This book is intended for a first course, at the senior or beginning
graduate level, in the calculus of variations. It will also be of use to
those interested in self-study.
There are already many excellent books on this topic. I cite a
number of these texts throughout this book. I have added another
book, this book, because I wanted a text that is especially well suited
to the Amath 507 class that I teach at the University of Washington.
My Amath 507 students are typically applied mathematicians,
physicists, and engineers. I have thus included numerous examples
from fields such as mechanics and optics; I have also included many
examples with immediate geometric appeal. Because of my students’
strong interest in applications, I have also introduced constraints ear-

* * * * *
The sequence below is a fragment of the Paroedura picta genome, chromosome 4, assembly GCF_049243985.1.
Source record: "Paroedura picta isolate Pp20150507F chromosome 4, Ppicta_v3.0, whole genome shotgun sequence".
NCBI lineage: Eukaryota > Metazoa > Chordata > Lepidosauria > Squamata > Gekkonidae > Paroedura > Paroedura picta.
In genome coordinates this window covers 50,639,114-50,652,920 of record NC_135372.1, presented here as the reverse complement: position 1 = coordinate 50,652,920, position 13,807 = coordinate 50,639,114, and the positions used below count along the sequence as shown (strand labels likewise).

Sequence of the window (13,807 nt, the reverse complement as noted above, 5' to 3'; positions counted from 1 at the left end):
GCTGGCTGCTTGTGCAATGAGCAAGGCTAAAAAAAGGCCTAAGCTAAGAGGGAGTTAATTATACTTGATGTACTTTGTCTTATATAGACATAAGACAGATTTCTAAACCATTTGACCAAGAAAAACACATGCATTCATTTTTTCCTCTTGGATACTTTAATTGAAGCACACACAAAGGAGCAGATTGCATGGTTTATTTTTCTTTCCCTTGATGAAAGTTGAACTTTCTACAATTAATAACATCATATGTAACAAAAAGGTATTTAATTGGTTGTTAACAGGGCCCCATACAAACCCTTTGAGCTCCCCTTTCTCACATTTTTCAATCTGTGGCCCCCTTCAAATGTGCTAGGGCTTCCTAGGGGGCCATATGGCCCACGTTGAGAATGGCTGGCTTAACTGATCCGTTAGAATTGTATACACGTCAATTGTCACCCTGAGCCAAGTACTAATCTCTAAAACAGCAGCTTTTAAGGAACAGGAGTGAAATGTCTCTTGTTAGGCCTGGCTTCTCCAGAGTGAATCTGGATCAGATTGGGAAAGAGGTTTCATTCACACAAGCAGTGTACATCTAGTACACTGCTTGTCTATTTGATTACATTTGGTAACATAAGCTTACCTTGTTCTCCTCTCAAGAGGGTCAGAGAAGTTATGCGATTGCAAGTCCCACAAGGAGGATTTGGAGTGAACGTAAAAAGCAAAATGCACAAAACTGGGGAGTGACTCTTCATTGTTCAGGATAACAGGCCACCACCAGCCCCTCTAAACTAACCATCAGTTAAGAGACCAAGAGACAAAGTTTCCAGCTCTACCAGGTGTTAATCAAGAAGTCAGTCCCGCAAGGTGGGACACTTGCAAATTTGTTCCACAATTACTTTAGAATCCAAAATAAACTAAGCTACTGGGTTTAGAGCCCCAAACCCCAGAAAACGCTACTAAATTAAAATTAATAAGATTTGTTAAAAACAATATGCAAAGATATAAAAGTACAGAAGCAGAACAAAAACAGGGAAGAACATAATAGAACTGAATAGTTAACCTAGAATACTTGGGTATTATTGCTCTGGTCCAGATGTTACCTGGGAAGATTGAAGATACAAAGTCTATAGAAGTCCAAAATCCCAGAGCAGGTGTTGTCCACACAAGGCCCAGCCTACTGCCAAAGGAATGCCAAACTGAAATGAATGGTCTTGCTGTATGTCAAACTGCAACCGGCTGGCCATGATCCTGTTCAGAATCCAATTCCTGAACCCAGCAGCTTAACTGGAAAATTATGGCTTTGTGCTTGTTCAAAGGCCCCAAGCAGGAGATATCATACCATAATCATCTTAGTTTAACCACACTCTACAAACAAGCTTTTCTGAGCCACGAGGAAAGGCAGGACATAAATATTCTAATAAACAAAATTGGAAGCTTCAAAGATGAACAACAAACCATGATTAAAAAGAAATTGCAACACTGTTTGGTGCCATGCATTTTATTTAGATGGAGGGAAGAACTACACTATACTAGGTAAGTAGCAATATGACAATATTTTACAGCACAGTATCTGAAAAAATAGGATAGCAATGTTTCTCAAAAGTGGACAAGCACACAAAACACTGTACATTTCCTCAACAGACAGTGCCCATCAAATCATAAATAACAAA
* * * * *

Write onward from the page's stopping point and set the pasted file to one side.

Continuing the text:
lier than usual.
My students also enjoy learning the history of science. So I have
resisted the temptation of immediately jumping to the most modern
results. I instead follow the historical development of the calculus
of variations. The calculus of variations has an especially rich and
interesting history and a historical approach works exceptionally well
for this subject.
Finally, I teach on a quarter system. So I have taken the oppor-
tunity of writing this book to collect and organize my thoughts on
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